Linked by David Adams on Thu 20th Nov 2008 04:26 UTC
Novell and Ximian Two years ago, Microsoft and Novell inked a landmark deal on patents and Linux-to-Windows interoperability. According to Microsoft and Novell, it's a deal that has shown dramatic momentum in its second year, with a triple digit percentage increase in customers for a total tally of more than 200 customers. "I was surprised at the number of over 200 customers, so I actually went back and double checked it just to make sure," Susan Heystee, General Manager for Global Strategic Alliances at Novell told "That represents over 250 percent growth in terms of the number of customers that are part of the partnership which is really great. A real positive surprise has been the great customer momentum."
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Let's look at what has happened recently: The Firefox browser and ODF standards have pretty much firmly planted themselves in the information technology landscape. Microsoft has had to acknowlwedge them (See other articles regarding MonkeyBoy Ballmer's assertions regarding Firrefox and the Microsoft stand on supporting ODF in their next version of Office despite their bribing of the ISO). They are hedging their decline with, oh wow, Linux. Novell is hedging their decline with Microsoft which kind of makes sense considering where Novell originally positioned itself. Microsoft is in a decline but they are not going away; they have had to honestly cope with *gasp* open standards (I think a ubitquitous and trite Ghandi quote is appropriate here regarding ignoring/ridiculing/fighting and winning).

I personally think it is more important to have open standards and freedom to use data (esp multimedia) as we see fit rather than evangelicize what OS people should use. Even Linus Torvalds has asserted on multiple occasions that the OS should be invisible and I agree with him.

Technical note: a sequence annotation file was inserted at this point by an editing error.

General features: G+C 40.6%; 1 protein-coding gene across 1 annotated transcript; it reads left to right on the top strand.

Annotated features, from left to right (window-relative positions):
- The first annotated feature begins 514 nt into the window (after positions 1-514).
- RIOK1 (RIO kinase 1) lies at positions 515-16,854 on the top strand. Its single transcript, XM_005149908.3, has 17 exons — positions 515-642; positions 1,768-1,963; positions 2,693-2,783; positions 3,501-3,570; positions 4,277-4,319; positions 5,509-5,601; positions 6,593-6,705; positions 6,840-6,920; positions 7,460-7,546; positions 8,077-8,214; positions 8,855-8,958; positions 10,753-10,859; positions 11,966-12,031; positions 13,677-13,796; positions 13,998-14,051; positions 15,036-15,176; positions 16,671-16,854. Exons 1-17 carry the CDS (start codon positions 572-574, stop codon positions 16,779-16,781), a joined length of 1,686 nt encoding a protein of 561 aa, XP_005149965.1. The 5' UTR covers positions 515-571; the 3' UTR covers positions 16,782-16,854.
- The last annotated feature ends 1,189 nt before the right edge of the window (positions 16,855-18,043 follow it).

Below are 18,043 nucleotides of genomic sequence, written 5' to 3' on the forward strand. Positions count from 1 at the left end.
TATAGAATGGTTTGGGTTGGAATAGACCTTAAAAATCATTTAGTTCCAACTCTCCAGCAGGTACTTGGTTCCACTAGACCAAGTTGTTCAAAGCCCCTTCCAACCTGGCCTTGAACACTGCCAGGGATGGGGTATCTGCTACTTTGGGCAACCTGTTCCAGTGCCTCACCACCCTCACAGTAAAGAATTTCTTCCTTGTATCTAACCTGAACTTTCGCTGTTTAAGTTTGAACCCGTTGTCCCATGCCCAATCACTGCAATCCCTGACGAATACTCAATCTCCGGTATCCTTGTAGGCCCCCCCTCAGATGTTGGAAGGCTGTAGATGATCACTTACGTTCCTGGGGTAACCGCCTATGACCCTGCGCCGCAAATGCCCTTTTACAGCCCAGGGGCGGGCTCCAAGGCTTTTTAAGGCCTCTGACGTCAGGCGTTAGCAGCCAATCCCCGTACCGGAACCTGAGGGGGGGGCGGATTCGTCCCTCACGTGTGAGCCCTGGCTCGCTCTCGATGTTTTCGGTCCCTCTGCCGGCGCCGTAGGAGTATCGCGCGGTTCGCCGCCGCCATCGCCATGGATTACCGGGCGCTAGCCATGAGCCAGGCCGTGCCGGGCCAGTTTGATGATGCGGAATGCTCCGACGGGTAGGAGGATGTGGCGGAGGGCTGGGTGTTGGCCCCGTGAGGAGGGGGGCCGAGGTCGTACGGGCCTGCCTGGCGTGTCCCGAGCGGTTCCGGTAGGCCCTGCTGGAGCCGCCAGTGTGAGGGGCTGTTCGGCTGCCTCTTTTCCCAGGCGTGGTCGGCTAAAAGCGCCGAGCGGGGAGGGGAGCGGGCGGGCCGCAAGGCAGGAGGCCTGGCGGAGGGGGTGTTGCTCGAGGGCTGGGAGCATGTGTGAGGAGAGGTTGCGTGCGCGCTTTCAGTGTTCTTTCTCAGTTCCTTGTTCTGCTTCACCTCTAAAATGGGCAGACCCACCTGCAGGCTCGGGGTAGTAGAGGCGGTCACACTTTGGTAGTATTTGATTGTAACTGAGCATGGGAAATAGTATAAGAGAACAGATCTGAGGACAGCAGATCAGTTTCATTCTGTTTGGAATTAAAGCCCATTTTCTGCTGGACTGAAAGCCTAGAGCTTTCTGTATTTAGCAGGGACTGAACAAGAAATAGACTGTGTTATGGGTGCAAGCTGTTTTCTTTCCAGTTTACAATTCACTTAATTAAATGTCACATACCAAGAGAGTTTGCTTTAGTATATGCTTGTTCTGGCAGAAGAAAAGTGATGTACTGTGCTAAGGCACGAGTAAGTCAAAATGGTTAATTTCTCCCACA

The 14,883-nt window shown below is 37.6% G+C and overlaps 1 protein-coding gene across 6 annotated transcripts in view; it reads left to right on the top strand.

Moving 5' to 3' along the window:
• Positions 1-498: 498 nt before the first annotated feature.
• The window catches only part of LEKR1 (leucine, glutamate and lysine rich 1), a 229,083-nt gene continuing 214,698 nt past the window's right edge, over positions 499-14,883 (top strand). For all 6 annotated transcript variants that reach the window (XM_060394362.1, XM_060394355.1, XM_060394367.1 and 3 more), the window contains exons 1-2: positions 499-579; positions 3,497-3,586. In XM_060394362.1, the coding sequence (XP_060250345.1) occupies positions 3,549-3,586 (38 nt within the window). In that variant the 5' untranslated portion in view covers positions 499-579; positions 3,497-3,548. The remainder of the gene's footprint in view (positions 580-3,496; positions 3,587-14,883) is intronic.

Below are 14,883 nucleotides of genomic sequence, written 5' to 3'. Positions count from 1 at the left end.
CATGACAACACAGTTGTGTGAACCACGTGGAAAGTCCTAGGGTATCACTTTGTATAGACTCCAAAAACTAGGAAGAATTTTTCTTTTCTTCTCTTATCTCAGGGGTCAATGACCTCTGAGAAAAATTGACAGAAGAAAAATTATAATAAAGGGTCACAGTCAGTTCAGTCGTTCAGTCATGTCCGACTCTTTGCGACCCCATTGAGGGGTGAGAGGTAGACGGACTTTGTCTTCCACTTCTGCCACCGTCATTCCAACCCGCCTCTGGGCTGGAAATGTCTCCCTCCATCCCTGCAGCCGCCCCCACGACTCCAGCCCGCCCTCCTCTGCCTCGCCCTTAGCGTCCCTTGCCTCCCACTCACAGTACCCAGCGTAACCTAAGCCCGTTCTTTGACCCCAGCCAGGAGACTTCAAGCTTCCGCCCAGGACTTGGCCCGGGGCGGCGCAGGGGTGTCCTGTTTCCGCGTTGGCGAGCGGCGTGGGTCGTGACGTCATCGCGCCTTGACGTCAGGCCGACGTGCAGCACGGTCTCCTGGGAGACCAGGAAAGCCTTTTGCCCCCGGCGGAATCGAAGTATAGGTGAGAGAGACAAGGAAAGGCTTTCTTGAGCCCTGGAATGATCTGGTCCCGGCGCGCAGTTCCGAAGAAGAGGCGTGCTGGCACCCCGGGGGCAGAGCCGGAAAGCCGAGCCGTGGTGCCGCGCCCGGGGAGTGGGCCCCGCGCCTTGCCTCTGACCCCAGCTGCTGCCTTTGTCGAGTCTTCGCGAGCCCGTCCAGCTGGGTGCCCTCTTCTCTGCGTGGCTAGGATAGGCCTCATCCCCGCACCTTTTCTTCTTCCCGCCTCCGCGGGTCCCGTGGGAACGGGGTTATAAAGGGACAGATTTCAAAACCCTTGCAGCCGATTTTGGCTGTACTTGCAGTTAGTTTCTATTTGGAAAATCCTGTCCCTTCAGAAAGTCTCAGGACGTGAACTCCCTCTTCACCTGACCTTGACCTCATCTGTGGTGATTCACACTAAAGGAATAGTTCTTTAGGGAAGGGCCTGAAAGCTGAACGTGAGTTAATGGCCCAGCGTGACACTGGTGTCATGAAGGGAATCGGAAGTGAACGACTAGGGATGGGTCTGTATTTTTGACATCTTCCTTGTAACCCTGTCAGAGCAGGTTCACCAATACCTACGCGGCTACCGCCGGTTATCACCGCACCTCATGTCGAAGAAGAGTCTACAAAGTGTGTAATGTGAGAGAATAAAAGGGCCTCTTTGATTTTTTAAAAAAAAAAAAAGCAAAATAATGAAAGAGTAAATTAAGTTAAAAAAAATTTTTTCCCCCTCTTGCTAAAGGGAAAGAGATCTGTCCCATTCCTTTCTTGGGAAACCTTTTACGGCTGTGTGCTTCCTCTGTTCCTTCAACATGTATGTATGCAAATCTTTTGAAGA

Given this, a more true threat to our freedom of data and standards would be Steve Jobs and Co rather than Microsoft. Building DRM into their closed hardware and exerting antitrust-grade control over their development platforms. People who want to whine about Microsoft, they should look about them and realize the world has moved on...if they want to rail against loss of freedoms et cetera, they should knock off using iAnything and focus their ire at Apple.

And before you call me a fanboy and dismiss my credibility, I just want to say I have used and like OSX; I just refuse to go to that platform because of my beliefs in true freedom of information and desire to keep my money from them. I have no love for the Microsoft OS or corporation and am solely a linux user for over 7 years. (I use openSuse on my home box and Kubuntu on my box at work). I use my Nokia N800 as my MP3 player as well as my netbook when I am walking the floors monitoring patients and calculating doses with programs I wrote for myself using databases I set up myself all of which run on my tablet. That is freedom. That is really the prize we should be striving for, not hatred of a company that is no longer able to live in its isolated bubble of desired world domination.

Just my two pfennigs

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